Amos Yee, the teen blogger who was convicted for criticising Singapore’s first Prime Minister Lee Kuan Yew, is missing from his home since 12 Dec 2015. Yee was sentenced to four weeks jail for cutting a video comparing Lee to Jesus. He also uploaded an image depicting Lee and Margaret Thatcher engaged in anal sex to his blog.
In December 2015, Yee was subjected to another police investigation for allegedly posting offensive material on his blog. In one of his posts on 27 November 2015, Amos uploaded a post on his personal blog which made reference to former Nominated MP Calvin Cheng and Islam.
Yee’s mother, Mary Toh, writing in her Facebook said that he “disappeared soon after receiving the police letter handed to him personally at our doorstep. Afterwards, he just kept quiet, and paced furiously around the house. I went to sleep at night and the next morning, he was gone.”
Toh worries for her son’s well-being, “Is he safe? Does he have enough money for food and lodging? How can he survive on his own without any help? Why has he been quiet online for so long?”
Toh further said in her post that she believed that Yee was arrested just for criticising Mr Lee so soon after his death. Referring to the ongoing second investigation Toh said, “saying that Amos had offended Islam was just another excuse to arrest and silence him.”
“Although he wasn’t charged and was only asked to show up for an investigation, he knew that if the investigation continued, he would definitely be charged and sentenced, and this time since it was a repeated offence, probably sent to 3 years of RTC, which is why he chose to run away from home,” Toh added.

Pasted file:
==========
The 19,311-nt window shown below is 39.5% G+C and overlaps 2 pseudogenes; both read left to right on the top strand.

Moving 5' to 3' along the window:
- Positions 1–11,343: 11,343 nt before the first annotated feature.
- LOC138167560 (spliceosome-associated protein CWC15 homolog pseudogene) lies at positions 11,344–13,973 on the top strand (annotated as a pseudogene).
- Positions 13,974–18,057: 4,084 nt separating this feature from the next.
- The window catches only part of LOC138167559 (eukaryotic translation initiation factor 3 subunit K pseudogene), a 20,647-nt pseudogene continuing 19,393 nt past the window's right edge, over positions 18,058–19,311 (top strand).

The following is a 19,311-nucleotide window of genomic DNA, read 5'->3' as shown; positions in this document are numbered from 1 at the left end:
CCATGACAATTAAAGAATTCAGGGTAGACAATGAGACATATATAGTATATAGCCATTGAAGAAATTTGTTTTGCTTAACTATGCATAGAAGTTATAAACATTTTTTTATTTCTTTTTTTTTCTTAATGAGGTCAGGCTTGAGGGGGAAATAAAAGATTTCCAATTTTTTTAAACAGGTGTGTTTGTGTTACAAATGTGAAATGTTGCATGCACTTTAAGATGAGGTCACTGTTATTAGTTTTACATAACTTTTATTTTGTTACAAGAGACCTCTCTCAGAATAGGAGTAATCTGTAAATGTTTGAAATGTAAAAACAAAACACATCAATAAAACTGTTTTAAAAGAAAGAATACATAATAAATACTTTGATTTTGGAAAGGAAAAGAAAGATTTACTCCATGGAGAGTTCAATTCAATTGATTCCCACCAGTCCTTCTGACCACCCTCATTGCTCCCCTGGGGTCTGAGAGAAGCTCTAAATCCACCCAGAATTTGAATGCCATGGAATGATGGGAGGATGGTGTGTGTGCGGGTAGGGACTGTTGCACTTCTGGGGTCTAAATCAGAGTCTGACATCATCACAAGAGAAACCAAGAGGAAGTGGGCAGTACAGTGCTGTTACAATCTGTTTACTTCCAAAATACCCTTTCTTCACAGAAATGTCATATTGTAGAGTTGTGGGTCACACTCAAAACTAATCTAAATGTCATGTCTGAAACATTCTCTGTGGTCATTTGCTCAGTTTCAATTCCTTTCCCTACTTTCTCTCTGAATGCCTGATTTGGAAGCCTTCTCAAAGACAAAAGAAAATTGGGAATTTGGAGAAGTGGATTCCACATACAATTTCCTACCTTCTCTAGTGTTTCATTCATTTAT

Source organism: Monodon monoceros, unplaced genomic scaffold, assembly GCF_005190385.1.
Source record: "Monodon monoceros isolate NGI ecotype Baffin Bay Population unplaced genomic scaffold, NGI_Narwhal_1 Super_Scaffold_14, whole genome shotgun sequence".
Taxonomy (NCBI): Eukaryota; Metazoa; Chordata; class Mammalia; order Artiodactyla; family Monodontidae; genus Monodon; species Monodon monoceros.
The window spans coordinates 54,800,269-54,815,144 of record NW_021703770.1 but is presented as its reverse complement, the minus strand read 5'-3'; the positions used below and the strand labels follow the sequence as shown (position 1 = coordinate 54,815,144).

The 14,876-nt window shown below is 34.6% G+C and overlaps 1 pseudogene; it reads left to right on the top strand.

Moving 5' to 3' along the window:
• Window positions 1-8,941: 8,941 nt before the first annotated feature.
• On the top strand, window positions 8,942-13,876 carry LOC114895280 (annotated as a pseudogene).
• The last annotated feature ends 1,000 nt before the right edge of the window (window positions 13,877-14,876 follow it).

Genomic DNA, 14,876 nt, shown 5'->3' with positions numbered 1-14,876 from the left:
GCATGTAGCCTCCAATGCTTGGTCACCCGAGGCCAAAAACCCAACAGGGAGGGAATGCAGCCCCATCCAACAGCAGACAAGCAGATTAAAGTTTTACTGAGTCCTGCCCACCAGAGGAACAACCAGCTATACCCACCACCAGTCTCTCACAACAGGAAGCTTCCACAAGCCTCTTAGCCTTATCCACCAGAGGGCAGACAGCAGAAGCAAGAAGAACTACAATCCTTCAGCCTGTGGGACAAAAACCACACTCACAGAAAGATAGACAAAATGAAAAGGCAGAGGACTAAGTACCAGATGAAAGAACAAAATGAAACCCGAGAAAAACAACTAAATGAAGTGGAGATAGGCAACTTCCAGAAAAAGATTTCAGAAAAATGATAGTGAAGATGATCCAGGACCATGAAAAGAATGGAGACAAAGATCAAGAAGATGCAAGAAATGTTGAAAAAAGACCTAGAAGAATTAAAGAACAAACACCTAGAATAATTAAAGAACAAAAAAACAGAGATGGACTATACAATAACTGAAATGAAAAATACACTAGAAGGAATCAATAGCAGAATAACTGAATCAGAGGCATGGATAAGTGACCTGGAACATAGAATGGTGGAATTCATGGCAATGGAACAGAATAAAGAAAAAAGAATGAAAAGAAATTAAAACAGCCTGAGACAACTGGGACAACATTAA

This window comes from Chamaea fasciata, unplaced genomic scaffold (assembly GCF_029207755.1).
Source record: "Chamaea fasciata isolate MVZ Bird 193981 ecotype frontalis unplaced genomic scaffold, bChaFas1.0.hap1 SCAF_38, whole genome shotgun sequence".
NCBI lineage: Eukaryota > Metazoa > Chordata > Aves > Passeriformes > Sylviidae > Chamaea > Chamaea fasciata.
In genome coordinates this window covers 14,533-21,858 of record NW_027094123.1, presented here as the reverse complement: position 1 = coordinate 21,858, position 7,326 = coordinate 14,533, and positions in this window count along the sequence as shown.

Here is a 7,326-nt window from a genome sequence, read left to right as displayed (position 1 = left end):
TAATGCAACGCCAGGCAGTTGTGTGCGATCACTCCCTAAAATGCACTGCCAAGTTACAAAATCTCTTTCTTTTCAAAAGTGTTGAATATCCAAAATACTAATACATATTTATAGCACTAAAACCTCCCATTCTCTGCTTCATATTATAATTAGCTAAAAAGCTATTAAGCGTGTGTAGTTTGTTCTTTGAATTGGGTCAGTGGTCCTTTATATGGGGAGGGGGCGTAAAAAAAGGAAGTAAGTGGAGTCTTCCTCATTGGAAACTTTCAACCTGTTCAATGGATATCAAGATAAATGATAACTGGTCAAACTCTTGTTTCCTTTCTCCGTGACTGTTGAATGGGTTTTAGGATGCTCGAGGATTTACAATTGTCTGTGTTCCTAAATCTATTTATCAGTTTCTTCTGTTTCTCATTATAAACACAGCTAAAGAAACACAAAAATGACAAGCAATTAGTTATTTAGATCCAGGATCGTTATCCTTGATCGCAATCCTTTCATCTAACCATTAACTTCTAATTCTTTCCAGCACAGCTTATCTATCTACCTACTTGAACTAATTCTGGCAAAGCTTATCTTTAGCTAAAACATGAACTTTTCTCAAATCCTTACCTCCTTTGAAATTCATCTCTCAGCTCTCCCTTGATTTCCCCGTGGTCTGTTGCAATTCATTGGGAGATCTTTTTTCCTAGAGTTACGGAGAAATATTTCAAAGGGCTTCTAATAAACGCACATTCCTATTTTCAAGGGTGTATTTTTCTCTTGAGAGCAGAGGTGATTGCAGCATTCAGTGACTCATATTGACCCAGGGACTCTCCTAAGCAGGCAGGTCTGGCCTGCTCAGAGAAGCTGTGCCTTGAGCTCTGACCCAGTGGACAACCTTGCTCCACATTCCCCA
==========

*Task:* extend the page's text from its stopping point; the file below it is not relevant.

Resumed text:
Toh also worries that her son may have run out of money for his daily living.
Toh’s public Facebook page however appears to be recently created. She has personal Facebook page which has not been updated since July 2015.
A person closely associated with Yee spoke to this publication on conditions of anonymity said that he believes that the new Facebook page is probably not fake. But he also believes that Yee is safe, and knows exactly what he is doing.
“We are talking about an individual who knows how to use the media to his full advantage,” the person said.
In 2016, Yee became liable for national service. If he fails to report for the compulsory military service he may be charged and convicted for up to both three years’ imprisonment and a fine of S$10,000 under the Enlistment Act 1970.
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